Good Sports: Visalia Rawhide's Matt Peacock

VISALIA, Calif. (KFSN) -- Catch a minor league game in Visalia and often times the good players are gone before you learn their name. So here's one to learn before that happens: Matt Peacock, a 24 year old from Mobile, Alabama.

"He's unique," said Rawhide pitching coach Jeff Bajenaru. "He has a turbo sinker which just means that he throws a fastball at 88 - 94 (MPH) and it comes right at the hitter, and it goes down and into a right or down and away to a lefty."

After just a handful of starts, Peacock has an ERA around 2.00, and he struck out nine batters in his last outing. But his baseball career was almost cut short. "I was like ok I guess I can throw the cleats away and retire the glove," Peacock said.

After surgery to remove a bone spur in his throwing arm, Peacock stepped away from the game, working at his uncle's sawmill. After one hot summer of intense work, he decided to give baseball one more shot.

"I was just like 'This is not what I want to do right now. I still have a year of eligibility, let's see if my arm works.' Literally, those were my words: 'Let's see if my arms still works."

His arm still worked, and after a stellar senior year at South Alabama, he was drafted by the Arizona Diamondbacks. his success since the injury has come from a change in approach. "All those guys are placed out there after 100 years of baseball like they're probably going to hit it to them," Peacock said. "So I stopped trying to strike everyone out. I was like 'I'm playing the odds here.' Hit it at somebody, and I can get out of here in ten pitches that'd be awesome."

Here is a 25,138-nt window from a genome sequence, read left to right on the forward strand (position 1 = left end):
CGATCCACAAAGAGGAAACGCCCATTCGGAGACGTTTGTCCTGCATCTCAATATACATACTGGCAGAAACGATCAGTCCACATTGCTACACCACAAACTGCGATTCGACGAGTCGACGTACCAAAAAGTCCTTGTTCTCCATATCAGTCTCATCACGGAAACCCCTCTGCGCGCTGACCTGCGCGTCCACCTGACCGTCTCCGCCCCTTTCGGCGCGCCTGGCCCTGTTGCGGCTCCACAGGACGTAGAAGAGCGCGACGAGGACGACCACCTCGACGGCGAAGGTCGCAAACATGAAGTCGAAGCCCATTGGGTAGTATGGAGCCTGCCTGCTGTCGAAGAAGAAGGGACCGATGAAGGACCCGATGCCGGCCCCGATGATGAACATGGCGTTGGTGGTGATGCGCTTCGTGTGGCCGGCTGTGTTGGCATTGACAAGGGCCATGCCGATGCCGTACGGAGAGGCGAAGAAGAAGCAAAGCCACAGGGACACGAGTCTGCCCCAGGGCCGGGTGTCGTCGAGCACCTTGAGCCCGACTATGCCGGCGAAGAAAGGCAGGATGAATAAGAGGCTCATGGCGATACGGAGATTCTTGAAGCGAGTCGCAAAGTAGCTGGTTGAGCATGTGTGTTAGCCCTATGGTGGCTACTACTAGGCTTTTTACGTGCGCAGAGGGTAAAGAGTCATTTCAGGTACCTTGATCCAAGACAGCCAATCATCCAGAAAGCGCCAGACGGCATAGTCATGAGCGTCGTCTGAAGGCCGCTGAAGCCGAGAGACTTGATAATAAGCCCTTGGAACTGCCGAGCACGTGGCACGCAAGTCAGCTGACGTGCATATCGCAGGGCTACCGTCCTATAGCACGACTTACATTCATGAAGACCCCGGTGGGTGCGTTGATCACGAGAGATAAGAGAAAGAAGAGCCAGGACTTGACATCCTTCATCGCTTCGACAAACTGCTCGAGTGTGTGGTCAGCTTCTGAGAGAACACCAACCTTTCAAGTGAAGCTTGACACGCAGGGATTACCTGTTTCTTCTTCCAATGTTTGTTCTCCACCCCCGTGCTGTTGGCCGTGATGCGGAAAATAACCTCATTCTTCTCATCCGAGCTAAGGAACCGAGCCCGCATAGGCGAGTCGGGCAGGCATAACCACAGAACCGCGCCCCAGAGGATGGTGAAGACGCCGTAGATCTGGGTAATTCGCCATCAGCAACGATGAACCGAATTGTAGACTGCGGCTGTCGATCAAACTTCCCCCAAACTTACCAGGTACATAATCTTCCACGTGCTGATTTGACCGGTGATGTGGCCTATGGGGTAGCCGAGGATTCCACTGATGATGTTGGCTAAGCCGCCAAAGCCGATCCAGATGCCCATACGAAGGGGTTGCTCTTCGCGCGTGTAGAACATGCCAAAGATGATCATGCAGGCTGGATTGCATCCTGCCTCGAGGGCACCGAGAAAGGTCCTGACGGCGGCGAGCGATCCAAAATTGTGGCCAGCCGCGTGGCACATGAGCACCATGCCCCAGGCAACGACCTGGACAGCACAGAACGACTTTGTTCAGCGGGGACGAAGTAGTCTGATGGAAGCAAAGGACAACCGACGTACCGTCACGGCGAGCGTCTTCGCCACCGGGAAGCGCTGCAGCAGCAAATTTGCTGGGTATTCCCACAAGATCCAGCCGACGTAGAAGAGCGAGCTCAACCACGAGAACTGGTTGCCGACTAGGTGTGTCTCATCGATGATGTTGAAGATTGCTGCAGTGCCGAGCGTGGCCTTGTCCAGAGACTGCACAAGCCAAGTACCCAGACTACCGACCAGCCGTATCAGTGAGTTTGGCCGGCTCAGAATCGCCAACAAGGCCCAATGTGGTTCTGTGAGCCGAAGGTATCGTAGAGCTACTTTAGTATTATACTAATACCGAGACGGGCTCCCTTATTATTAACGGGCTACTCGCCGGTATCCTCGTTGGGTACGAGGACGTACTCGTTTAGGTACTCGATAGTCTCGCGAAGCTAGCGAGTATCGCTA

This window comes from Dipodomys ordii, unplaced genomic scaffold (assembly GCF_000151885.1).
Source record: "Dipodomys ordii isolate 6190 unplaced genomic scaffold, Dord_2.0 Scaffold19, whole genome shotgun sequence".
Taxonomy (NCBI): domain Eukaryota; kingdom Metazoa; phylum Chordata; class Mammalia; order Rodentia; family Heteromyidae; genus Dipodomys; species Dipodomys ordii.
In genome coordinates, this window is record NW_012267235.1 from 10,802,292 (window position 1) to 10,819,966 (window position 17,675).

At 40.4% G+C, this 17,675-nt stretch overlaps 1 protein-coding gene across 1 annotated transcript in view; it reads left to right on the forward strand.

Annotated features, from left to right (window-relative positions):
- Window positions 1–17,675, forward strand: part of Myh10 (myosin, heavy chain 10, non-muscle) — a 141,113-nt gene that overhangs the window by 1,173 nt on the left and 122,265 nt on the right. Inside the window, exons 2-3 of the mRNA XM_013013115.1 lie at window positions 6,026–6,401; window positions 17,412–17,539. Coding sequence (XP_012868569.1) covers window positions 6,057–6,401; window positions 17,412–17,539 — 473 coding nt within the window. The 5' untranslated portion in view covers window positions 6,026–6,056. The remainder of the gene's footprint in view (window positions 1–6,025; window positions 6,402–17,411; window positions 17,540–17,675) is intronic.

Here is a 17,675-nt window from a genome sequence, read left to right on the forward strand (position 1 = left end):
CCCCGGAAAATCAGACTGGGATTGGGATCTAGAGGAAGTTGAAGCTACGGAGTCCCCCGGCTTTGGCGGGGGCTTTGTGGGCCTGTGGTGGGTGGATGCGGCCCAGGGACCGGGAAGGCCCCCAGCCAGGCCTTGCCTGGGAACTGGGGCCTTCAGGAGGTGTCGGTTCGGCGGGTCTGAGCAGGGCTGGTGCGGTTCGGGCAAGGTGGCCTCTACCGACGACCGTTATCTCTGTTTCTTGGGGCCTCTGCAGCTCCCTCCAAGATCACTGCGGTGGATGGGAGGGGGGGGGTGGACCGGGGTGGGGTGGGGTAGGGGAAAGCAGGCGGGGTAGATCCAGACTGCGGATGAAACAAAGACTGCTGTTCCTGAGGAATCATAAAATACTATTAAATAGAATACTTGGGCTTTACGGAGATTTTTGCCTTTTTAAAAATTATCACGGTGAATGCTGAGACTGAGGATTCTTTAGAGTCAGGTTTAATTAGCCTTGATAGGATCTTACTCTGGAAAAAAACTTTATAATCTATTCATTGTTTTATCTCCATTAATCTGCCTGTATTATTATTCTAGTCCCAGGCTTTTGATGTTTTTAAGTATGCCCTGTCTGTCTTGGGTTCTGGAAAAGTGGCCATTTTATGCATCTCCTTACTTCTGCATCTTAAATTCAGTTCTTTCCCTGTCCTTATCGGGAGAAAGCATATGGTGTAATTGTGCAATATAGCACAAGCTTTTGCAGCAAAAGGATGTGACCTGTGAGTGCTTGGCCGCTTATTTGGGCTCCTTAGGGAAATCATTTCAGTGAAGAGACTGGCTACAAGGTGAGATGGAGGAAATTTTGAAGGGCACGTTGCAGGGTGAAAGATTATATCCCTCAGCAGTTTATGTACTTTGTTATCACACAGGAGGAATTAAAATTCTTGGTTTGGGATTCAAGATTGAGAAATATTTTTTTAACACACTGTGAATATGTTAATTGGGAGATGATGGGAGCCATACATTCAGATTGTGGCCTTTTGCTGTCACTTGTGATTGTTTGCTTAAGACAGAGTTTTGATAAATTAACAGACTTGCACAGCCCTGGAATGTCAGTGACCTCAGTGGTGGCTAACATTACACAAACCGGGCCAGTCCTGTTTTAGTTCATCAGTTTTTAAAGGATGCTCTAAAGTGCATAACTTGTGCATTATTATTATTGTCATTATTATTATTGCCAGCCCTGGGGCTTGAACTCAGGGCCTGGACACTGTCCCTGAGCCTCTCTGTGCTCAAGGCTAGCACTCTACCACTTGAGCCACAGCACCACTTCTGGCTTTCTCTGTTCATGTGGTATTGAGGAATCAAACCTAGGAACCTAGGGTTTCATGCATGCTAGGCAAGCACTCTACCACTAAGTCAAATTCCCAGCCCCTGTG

"Carefree's not the right word. But he goes out there and just competes. He goes out there and goes 'This is what I do well, and if you hit it you hit it," Bajenaru said. " You're probably not going to hit it but yeah he just goes right at guys, and it's fun to watch."

Whether or not Peacock moves on up and up within the D-Backs organization remains to be seen. But right now, he's enjoying every minute of his second chance.

"Sometimes when we're stretching as a team or something I'm like 'This is my job. This is awesome. I'm out here playing a game.' It's pretty cool," he said.
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